The search for eternal summer had led us on more than a few occasions to rainforest life, and we found ourselves hot and wet in Colon,Panama.  We had quickly fled the hectic life in Panama City for more relaxing and peaceful surroundings and found ourselves living in an old cottage built for U.S. army officers during the construction of the Panama Canal, nearly 100 years prior.  The cottage had been retro-fitted several times with slightly more modern amenities, including a kitchen and bathroom, for which we were very thankful.  Previous potty breaks “en plein air” had produced upwards of 18 ticks in some awkward locations.

After spending many months of the past year surrounded by tropical foliage we had become accustomed to (and quite excited by) the unique and interesting organisms that always seemed to pop up: ants, birds, frogs, and more.  In the evening after unpacking our small bag of clothes and bathroom items I turned the shower on to get my four-year-old daughter ready for bed when I heard a sound resembling thousands of shrill crickets, all piping up at the same time.  I turned the water off, trying to process what had just happened, and the sound stopped almost as suddenly as it began.  I waited a few seconds, and then turned the shower back on again.  Had I truly lost my mind?  Fortunately, no.  After nearly ten times of turning the water on and off repeatedly, it clicked.  Eleutherodactylus.  The rain frogs.  And I was incredibly amused by the sheer joy and excitement they were displaying at the simple sound of my evening shower.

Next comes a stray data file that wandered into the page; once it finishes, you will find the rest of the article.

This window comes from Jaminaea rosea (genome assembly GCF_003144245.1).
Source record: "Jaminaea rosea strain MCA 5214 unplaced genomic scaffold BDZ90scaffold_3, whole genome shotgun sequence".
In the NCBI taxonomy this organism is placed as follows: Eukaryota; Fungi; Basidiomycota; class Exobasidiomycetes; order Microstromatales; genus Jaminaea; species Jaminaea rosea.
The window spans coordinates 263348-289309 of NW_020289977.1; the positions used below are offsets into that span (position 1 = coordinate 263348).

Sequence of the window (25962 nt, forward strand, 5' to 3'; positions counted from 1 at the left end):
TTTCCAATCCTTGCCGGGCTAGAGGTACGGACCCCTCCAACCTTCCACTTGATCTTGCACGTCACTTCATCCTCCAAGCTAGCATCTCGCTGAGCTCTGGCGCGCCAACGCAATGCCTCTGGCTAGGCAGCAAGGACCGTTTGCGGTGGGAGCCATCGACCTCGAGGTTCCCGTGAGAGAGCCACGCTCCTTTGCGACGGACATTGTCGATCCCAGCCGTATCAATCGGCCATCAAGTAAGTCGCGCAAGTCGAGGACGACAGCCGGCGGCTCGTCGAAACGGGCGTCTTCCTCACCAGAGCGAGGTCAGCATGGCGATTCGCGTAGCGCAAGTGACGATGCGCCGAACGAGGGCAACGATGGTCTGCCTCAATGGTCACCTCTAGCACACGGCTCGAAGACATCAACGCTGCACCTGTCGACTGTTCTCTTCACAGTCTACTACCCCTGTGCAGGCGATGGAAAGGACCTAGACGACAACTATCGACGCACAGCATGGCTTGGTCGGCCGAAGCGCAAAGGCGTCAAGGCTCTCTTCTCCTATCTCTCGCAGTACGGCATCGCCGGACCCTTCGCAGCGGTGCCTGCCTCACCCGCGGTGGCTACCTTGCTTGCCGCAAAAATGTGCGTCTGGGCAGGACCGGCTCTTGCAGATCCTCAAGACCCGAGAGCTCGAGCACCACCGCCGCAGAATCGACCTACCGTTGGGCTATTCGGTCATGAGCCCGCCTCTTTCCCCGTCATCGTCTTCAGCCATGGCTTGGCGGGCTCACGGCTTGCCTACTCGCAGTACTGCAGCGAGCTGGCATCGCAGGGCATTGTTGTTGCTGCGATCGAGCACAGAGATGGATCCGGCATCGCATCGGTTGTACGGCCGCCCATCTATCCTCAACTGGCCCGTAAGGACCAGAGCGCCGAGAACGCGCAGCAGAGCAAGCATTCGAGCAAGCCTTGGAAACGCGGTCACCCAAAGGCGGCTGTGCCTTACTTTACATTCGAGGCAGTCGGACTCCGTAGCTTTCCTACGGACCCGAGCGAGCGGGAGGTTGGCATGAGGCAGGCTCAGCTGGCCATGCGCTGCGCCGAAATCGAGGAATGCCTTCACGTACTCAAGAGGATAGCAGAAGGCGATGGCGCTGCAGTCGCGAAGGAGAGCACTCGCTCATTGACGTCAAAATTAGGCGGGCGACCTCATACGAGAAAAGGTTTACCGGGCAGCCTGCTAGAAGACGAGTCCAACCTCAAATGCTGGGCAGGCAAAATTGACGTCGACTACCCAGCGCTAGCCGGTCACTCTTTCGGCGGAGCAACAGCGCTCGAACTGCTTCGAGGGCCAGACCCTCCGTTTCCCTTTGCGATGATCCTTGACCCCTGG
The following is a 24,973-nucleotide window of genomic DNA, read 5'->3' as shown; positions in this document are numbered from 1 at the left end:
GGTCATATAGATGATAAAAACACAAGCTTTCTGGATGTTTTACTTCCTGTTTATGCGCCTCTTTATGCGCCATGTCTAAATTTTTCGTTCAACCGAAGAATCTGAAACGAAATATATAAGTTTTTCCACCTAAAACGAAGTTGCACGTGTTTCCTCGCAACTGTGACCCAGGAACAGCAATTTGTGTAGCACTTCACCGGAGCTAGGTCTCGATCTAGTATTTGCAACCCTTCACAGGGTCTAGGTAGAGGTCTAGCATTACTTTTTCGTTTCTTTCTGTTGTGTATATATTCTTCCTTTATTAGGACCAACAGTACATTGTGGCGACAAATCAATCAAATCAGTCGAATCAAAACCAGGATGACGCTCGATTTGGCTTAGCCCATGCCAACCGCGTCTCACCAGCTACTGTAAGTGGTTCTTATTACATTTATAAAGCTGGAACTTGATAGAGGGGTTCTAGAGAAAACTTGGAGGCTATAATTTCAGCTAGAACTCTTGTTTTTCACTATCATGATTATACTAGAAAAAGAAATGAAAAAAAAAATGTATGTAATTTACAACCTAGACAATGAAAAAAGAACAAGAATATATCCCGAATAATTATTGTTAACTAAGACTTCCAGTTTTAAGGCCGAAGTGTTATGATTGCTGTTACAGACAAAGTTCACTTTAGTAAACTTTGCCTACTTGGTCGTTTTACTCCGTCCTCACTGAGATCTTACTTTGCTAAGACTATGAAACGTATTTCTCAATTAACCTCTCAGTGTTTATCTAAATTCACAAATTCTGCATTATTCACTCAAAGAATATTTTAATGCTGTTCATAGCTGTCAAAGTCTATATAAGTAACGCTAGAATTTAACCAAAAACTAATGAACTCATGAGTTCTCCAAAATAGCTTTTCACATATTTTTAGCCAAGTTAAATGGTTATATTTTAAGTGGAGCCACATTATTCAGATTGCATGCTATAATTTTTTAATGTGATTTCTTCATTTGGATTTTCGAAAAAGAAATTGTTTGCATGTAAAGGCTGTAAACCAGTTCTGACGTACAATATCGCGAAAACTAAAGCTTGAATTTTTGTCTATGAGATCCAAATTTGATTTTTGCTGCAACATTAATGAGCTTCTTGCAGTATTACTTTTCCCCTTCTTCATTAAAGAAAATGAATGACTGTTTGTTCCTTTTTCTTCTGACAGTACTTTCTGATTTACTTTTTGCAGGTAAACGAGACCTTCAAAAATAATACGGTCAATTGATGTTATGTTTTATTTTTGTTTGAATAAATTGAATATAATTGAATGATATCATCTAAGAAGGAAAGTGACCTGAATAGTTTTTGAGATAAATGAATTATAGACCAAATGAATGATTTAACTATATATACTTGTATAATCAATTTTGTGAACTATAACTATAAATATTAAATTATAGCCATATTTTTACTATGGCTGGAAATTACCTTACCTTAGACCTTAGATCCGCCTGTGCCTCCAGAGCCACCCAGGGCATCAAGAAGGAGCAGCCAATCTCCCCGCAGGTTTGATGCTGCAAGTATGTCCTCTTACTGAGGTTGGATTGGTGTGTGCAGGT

Moments like that remind me of why we continued to return to the rainforest over and over in different parts of the world.  Only in an environment so pure can you truly revel in nature, and the amazingly tight associations that occur between a species and its habitat.

After several years of nearly perpetual travel, the author now lives in North Carolina with her husband and their two children. Growing up, she traveled extensively around the United States, but it wasn’t until college that the author began to travel internationally. She met her husband in graduate school and, after discovering a shared love of life on the road, they embarked on the first of many amazing adventures together. The author has a PhD in Oceanography, and spent ten years working in environmental microbiology research. She quit her job in 2007 to travel around the world with her husband and 3 year old daughter. During that time the author began documenting the details of such extensive travel with a small child. Today she is an advocate for encouraging families to get out and see the world together. The author is currently planning a new adventure for her family where she is looking forward to including her sweet little boy in all the fun.